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How to play U.S. cannabis

The lack of federal legalization isn’t stopping these giants from unlocking massive growth in the states

Andrew Willis 4 February, 2020 | 1:05AM
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Andrew Willis: While Canada was collecting all the attention of cannabis investors looking to take advantage of legalization, the seeds of a sizeable marketplace were being planted down South.  

Sector analyst Kristoffer Inton says that unlike in Canada, where we’ve had slow progress in retail expansion and value-added product offerings, the U.S. has been fast to deploy at the state level with a full offering of products – edibles and all. Illinois’s recent legalization saw $20 million dollars in sales within the first two weeks.

U.S. cannabis companies, especially U.S. MSOs, or “multi-state operators”, are riding this wave of legalization at the state level that Inton expects to continue. So far 23 states have legalized medical cannabis and 11 have legalized recreational cannabis.

Other catalysts to keep an eye on, Inton says, is a high probability of the passing of the SAFE Banking Act, which will allow cannabis companies to open bank accounts and accept credit cards. And a medium probability of passing the STATES Act, which would leave cannabis legislation to individual states.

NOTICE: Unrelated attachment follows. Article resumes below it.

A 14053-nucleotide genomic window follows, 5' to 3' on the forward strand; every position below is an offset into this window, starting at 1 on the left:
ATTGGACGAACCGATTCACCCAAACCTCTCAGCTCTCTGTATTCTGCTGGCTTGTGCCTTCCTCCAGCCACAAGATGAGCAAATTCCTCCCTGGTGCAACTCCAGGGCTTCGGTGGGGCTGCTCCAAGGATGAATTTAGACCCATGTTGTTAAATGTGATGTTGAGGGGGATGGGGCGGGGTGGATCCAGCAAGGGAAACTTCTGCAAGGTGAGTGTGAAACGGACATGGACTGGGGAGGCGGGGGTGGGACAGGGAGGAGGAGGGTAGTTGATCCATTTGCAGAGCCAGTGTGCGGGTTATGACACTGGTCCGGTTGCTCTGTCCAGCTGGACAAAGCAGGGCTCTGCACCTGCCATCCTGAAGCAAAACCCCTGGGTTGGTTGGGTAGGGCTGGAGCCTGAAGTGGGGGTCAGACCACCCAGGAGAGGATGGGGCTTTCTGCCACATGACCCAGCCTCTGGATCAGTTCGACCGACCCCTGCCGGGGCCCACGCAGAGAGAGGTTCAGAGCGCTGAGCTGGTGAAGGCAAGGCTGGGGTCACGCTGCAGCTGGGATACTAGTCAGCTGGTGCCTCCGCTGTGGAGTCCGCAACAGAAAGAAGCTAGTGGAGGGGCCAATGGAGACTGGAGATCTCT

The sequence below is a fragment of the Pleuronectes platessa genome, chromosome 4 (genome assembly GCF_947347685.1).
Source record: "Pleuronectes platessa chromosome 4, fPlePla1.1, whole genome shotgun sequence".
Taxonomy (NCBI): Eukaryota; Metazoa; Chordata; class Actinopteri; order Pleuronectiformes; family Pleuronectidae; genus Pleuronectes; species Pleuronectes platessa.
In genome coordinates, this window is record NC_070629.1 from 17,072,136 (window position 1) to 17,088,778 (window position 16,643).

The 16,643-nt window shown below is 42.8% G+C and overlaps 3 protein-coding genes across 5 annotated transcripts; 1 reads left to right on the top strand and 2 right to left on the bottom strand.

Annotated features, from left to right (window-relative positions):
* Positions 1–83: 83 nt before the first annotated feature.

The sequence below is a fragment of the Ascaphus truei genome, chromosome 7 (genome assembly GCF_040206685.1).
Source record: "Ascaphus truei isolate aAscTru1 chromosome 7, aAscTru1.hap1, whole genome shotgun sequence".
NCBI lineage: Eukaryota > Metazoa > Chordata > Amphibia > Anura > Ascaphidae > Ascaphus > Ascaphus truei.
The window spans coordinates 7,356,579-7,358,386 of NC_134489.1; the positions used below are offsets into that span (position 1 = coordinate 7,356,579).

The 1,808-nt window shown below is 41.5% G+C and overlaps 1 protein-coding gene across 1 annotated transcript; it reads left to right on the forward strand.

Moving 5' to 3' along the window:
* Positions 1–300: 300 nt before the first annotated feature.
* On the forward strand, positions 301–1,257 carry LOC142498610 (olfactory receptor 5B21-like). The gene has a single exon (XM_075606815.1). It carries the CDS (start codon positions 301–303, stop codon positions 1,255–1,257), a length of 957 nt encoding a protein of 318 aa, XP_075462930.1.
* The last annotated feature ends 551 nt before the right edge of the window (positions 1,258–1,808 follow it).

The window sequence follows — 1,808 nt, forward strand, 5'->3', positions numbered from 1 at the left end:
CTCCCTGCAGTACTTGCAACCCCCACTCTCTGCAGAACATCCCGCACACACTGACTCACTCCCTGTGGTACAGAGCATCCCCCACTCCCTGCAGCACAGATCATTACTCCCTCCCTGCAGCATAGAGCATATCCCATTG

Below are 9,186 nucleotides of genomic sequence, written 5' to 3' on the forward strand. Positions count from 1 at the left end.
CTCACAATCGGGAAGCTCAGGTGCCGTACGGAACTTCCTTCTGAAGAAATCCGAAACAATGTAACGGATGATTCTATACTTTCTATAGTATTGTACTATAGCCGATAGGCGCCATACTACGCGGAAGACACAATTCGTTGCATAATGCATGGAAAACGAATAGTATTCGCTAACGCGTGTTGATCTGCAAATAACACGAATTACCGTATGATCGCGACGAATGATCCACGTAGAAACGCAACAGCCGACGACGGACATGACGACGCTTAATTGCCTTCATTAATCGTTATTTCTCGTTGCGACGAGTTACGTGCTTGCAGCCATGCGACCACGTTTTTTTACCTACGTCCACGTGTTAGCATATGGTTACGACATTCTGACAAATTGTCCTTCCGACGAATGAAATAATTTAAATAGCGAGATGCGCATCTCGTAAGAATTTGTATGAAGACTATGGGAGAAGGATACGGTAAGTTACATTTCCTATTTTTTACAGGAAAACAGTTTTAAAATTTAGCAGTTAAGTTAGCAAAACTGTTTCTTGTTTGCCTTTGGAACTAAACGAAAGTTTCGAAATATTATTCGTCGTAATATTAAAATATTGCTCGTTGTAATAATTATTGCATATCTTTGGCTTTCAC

Inton is optimistic about these developments as they have bi-partisan support, but he says investors hoping for full federal legalization may have to wait a few years.

While U.S. cannabis companies have been restricted to state-level expansion, Canadian cannabis have been able to go beyond borders and form powerful international partnerships with other industry leaders.  

Inton says that at the moment, a bet on U.S. cannabis companies is a vertical play, and that’s okay. There’s comfort for investors in the consistency of strategies to expand and acquire up the value chain, from farm to store. Inton does say that U.S. companies will be quite a bit behind when it comes to catching up in the international arena.

But that might not matter so much with a massive American marketplace. There’s plenty of room to grow in a market that we expect to be 13 times larger by 2030.

Now, many Canadian cannabis companies have been dipping their toes in the U.S. market, but their exposures pale in comparison to U.S. pure-plays, such as our five-star favourite Curaleaf (CURA).

With a market cap of $4.17 billion, Curaleaf has the capital to continue expanding its coast to coast footprint, and it’s posted impressive Q3 revenue growth and margin expansion. For cannabis investors looking at opportunities in that we see as the largest market in the world by potential sales, it may be well worth an all-American approach.

For Morningstar, I’m Andrew Willis

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Andrew Willis

Andrew Willis  is Content Editor for Morningstar.ca. Follow him on Twitter @AndrewWillisCDN.

 

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